How Long or Short Should My IT Resume Be?

First, let me start by saying that a resume doesn’t have to be a certain number of pages, as there are many variables that are in-play here. With that being said, it is in my opinion that what you did 8 years ago likely should not be as detailed out as what you’re currently doing. Anything after that 8 year mark basically just dilutes your profile with content that is irrelevant to what you are working on today. Resumes that are long don’t make you more impressive.

In our field of Information Technology, the body of the resume will and should vary based on exactly what type of consultant that you are. No matter type of consultant that you are, just keep in mind that the amount of information you put under each project should be a direct reflection of that project and its duration. For example, if you were on a 6 month project, having 3 bullet points is too little and having 20 is too many.

One of the questions I get asked all of the time is: “How should I format my resume?” While I don’t think there is one simple format, there are several ways to go about it and I do believe there are some guidelines to follow. At the end of the day… no Talent Acquisition Managers want to see or read a resume that is 16 pages long.  The same goes for clients. Resumes that are actually super long are super annoying with useless and outdated information…

When it comes to format my advice is:

  1. Make sure your first and last name is at the top of the page (I have seen 1000s of resumes with first name or initials). Have a title and spell it out. Be a Senior SAP HCM Payroll Consultant, not a Sr. SAP HCM PY Cons. Just make sure your title reflects your experience!
  2. If you use a summary, then keep it simple and make sure it’s an accurate reflection of your experience, specialties, industries, languages, functional and technical skills, etc. (No more than a 1/3 of page at the very most.)
  3. Obviously, you will list your project work history from most recent moving backwards. Your projects should be listed with the following:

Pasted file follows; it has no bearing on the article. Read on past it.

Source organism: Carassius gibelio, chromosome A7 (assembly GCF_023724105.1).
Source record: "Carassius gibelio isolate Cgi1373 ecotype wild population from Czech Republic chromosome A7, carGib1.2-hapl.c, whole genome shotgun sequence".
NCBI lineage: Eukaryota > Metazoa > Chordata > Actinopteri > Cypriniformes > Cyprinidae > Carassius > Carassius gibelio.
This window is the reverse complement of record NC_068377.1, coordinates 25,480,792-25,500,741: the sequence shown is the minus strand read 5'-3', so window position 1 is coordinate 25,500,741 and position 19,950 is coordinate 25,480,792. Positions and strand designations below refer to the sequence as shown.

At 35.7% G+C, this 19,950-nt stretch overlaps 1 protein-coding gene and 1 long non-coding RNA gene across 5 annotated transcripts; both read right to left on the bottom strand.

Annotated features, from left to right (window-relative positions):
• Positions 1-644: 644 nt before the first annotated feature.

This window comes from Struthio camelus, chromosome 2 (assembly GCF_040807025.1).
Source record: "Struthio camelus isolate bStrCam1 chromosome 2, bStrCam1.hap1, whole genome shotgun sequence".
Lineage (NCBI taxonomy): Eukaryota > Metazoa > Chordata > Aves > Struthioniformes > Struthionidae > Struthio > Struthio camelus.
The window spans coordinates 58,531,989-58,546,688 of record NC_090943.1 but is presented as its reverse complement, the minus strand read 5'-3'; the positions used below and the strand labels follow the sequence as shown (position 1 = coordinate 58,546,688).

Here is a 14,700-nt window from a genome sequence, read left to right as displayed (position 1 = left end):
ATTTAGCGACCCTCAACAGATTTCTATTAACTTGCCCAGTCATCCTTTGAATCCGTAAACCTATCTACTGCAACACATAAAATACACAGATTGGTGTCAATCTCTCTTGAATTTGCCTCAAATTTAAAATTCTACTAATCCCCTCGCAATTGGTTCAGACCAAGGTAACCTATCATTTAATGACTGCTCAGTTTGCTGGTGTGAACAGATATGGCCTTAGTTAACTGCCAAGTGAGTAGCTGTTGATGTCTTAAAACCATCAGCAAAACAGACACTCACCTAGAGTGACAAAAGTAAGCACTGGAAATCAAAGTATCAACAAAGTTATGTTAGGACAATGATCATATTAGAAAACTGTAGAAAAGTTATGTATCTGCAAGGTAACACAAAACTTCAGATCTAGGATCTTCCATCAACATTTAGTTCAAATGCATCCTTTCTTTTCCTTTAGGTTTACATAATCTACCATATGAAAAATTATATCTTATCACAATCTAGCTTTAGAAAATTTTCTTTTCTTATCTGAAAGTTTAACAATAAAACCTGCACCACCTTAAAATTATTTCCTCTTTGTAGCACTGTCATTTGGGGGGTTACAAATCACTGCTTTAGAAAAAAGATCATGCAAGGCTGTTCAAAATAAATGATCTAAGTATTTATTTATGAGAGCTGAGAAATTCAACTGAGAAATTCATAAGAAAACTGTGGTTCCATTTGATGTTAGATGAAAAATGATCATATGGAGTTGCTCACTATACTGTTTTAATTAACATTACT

“Client Name”                                                                   January 2014 –  February 2015
“Type of project”
* bullet points

  1. When you are listing duties and responsibilities, it is absolutely imperative you do not write in paragraph form. Nobody in their right mind wants to read a resume in paragraph form. Use bullet point formatting!!!
  2. Keep the bullet points from 7-12 per project and be careful what you list. It seems like 95% or more of people list stuff they didn’t actually work on.
  3. As you work down the resume, be precise with:
  • Education/Training/Certificates and dates
  • Professional Memberships
  • Publications

Here are some additional suggestions:

  • Make sure you the same font and sizing throughout the resume
  • Do not bold bullet points regardless of the position you may going for
  • Make sure whatever information goes into the body of the resume, you can back it up in a interview
  • Make the resume has an attractive look to it
  • Always be open to a new format that could enhance your current look
  • Do not write an “Objective” at the top… we don’t care about “Objectives”

In conclusion, I have seen tens of thousands of resumes over the past 16 + years, but yet I can honestly say probably less than 1% of those resumes are acceptable or what I would call up to standard. My final piece of advice would be to:

  • Be more consistent with everything (spacing, font size, same font, etc.)
  • Keep it to 6 pages if you are a consultant that has been around for a while
  • Use the spelling and grammar tab
  • Keep your information precise (no fluff)
  • Details need to directly reflect who you are and what you have done

About kennycreehan

Results-oriented, strategic Talent Acquisition executive with an impressive record of streamlining operations, developing and implementing organizational solutions, and applying overall resource management expertise to performance-based and customer-focused organizations.
This entry was posted in Business of HR and tagged . Bookmark the permalink.

Leave a Reply

Fill in your details below or click an icon to log in: Logo

You are commenting using your account. Log Out /  Change )

Google photo

You are commenting using your Google account. Log Out /  Change )

Twitter picture

You are commenting using your Twitter account. Log Out /  Change )

Facebook photo

You are commenting using your Facebook account. Log Out /  Change )

Connecting to %s